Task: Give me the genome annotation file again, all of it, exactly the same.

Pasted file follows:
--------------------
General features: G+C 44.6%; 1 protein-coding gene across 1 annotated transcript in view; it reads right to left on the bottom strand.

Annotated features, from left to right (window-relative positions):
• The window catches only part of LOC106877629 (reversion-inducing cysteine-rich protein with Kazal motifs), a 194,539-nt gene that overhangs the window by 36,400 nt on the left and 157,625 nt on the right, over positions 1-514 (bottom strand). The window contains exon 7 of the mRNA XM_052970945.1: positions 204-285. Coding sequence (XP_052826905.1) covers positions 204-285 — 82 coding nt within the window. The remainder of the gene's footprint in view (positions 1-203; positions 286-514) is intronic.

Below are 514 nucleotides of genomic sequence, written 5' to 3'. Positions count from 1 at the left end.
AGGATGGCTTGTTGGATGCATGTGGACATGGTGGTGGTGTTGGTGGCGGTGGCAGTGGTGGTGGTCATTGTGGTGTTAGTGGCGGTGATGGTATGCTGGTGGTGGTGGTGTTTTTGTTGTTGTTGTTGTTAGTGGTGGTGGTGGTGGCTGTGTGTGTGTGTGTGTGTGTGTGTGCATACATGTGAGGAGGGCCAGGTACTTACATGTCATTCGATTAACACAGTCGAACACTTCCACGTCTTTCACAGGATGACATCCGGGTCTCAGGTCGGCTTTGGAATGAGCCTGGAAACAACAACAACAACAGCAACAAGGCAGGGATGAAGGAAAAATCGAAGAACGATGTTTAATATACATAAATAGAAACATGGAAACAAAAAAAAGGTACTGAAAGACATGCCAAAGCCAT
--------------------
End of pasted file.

General features: G+C 44.6%; 1 protein-coding gene across 1 annotated transcript in view; it reads right to left on the bottom strand.

Annotated features, from left to right (window-relative positions):
• The window catches only part of LOC106877629 (reversion-inducing cysteine-rich protein with Kazal motifs), a 194,539-nt gene that overhangs the window by 36,400 nt on the left and 157,625 nt on the right, over positions 1-514 (bottom strand). The window contains exon 7 of the mRNA XM_052970945.1: positions 204-285. Coding sequence (XP_052826905.1) covers positions 204-285 — 82 coding nt within the window. The remainder of the gene's footprint in view (positions 1-203; positions 286-514) is intronic.

Below are 514 nucleotides of genomic sequence, written 5' to 3'. Positions count from 1 at the left end.
AGGATGGCTTGTTGGATGCATGTGGACATGGTGGTGGTGTTGGTGGCGGTGGCAGTGGTGGTGGTCATTGTGGTGTTAGTGGCGGTGATGGTATGCTGGTGGTGGTGGTGTTTTTGTTGTTGTTGTTGTTAGTGGTGGTGGTGGTGGCTGTGTGTGTGTGTGTGTGTGTGTGTGCATACATGTGAGGAGGGCCAGGTACTTACATGTCATTCGATTAACACAGTCGAACACTTCCACGTCTTTCACAGGATGACATCCGGGTCTCAGGTCGGCTTTGGAATGAGCCTGGAAACAACAACAACAACAGCAACAAGGCAGGGATGAAGGAAAAATCGAAGAACGATGTTTAATATACATAAATAGAAACATGGAAACAAAAAAAAGGTACTGAAAGACATGCCAAAGCCAT